Does Stevia Spike Insulin and Cause Infertility and Cancer?

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steviaDoes Stevia Spike Insulin and Cause Infertility and Cancer?

Stevia is a popular sweetener alternative. It is free from calories and may help your weight loss goals. But is it healthy? How about the concerns about stevia floating on the internet? Today, I will answer all the questions you may have about stevia. 

In this article, I will discuss what stevia is. You will learn about the potential health benefits of stevia. You will learn whether it can raise your insulin levels. I will discuss the controversy around stevia and infertility issues. I will go into whether or not it can increase your cancer risk.

You will learn about stevia and the gut microbiome, whether it’s another issue for your gut or not. I will go over the best ways to consume stevia and offer a guide on how to buy the best processed forms, including my personal recommendation. Finally, you will learn in which cases you may want to consider a break from stevia.


What is Stevia?

Stevia, or Stevia rebaudiana, is a plant. It’s a member of the chrysanthemum family, which is a subgroup of the ragweed (Asteraceae) family.

You probably know stevia from stevia products in your local grocery store. It’s important to note that the stevia products, such as Stevia in the Raw and Truvia, do not contain the whole stevia leaf. They contain rebaudioside A (Reb-A), which is a highly refined stevia leaf extract. These products may come in liquid, granulated, and powder forms.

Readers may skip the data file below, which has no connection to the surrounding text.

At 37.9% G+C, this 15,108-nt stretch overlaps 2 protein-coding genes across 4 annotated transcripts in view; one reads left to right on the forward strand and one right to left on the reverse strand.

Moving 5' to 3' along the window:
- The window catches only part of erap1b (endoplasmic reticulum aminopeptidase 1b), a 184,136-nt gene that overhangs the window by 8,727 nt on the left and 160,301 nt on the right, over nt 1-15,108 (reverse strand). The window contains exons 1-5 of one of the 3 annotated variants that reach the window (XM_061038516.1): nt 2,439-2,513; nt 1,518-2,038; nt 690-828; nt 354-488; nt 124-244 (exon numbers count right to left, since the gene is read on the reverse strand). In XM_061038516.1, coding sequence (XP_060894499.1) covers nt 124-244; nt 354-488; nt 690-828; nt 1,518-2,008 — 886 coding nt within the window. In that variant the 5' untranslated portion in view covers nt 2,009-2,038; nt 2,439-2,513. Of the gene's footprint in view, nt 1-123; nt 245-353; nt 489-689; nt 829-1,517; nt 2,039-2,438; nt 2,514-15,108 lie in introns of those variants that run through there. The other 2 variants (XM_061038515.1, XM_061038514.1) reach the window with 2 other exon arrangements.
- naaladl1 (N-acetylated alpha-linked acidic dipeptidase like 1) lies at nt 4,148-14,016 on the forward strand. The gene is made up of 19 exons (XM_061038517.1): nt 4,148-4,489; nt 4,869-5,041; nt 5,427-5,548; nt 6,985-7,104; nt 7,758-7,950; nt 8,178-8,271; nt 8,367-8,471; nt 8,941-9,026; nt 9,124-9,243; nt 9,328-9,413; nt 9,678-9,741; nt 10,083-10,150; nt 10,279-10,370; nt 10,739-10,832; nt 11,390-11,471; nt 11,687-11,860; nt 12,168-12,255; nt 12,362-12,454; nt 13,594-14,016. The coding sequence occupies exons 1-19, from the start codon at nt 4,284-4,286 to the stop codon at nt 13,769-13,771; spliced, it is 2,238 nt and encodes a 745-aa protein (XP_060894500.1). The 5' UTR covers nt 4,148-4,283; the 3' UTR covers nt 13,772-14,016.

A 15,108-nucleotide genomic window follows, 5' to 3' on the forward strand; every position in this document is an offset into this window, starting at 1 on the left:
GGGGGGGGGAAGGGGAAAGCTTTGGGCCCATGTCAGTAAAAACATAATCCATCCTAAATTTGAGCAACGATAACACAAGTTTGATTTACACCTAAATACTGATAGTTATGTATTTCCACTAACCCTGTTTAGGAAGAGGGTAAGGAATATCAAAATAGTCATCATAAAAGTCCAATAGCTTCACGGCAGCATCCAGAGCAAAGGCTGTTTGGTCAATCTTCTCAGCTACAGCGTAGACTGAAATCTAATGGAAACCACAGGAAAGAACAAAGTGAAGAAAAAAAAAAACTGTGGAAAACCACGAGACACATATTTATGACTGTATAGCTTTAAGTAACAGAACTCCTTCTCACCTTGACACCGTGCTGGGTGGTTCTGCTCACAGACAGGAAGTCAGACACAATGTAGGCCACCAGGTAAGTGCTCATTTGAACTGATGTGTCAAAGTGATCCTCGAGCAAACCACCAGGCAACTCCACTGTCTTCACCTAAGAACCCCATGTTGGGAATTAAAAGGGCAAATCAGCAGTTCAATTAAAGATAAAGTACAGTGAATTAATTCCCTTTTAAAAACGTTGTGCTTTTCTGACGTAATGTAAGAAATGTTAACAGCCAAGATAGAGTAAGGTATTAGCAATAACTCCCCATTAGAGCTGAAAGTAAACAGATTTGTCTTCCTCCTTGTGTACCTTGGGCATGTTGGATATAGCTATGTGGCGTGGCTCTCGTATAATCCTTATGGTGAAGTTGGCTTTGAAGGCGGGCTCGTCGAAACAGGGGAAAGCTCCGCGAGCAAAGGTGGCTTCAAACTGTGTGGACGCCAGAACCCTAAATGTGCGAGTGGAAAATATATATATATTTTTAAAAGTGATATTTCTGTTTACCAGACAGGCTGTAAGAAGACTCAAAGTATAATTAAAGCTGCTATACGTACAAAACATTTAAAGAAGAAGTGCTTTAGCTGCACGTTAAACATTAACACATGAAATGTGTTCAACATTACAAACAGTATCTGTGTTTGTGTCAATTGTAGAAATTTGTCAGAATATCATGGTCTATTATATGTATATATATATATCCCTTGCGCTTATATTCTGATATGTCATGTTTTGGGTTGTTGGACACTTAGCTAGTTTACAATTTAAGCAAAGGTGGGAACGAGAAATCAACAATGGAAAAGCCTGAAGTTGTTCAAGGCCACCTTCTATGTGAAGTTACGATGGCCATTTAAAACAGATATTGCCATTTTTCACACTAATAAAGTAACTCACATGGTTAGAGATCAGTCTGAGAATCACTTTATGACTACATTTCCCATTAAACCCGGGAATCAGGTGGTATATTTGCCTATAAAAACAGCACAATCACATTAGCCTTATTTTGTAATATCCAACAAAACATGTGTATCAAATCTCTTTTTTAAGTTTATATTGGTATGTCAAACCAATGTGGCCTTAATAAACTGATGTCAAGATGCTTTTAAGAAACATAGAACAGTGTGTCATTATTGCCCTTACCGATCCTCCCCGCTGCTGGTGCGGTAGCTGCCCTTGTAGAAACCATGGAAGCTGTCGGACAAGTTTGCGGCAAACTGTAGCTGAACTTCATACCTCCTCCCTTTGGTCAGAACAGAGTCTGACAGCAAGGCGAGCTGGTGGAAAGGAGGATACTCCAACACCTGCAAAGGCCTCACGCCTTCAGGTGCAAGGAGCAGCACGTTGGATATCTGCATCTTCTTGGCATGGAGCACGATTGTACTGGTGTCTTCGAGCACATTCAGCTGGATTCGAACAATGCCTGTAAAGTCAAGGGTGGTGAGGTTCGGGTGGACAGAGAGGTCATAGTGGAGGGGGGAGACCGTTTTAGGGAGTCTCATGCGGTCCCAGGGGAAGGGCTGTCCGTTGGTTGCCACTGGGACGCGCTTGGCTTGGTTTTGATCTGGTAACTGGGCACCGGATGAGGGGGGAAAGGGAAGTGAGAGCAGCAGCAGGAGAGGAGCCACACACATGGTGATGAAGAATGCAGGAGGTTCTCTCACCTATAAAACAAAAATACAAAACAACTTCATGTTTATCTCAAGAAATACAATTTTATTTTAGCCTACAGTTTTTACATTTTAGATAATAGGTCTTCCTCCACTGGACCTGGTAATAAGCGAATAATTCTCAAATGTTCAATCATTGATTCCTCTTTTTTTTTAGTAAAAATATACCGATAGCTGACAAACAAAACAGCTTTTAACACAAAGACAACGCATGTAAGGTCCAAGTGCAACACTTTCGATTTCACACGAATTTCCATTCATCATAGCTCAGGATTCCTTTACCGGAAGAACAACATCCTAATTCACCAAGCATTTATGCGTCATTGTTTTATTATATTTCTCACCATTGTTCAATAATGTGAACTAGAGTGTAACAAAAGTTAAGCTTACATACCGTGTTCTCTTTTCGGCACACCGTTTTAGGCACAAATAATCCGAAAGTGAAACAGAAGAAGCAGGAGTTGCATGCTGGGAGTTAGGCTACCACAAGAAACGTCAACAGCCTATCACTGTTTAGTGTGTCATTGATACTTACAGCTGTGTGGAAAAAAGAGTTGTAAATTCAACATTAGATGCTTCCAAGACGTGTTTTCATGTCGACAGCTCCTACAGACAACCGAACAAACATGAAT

Reb-A is incredibly sweet, about 200 times sweeter than table sugar. However, they may not raise your blood sugar like table sugar. Products with Reb-A often contain other sweeteners, too, such as dextrose (glucose) or erythritol (a type of sugar alcohol).

Many brands also contain natural flavors. Natural, of course, doesn’t necessarily mean the products are completely natural or healthy. Products with natural flavors may be highly processed or include unhealthy ingredients.

Of course, there are better options when it comes to stevia. There are products with minimally processed ingredients, that are more natural, and that don’t contain dextrose or other unhealthy additives. I will go over what to look for and the best stevia options later in this article.

You may enjoy stevia without buying these products with Reb-A as well. You may grow stevia plants at home. You may use its leaves to sweeten your drinks or foods. You may be able to buy stevia plants or leaves at some health food stores or farmer’s markets as well.


Potential Health Benefits of Stevia

Stevia doesn’t contain any calories thus it qualifies as a nonnutritive sweetener. This means that it may be helpful for people who are trying to lower their calorie intake or lose weight. But is stevia good for you?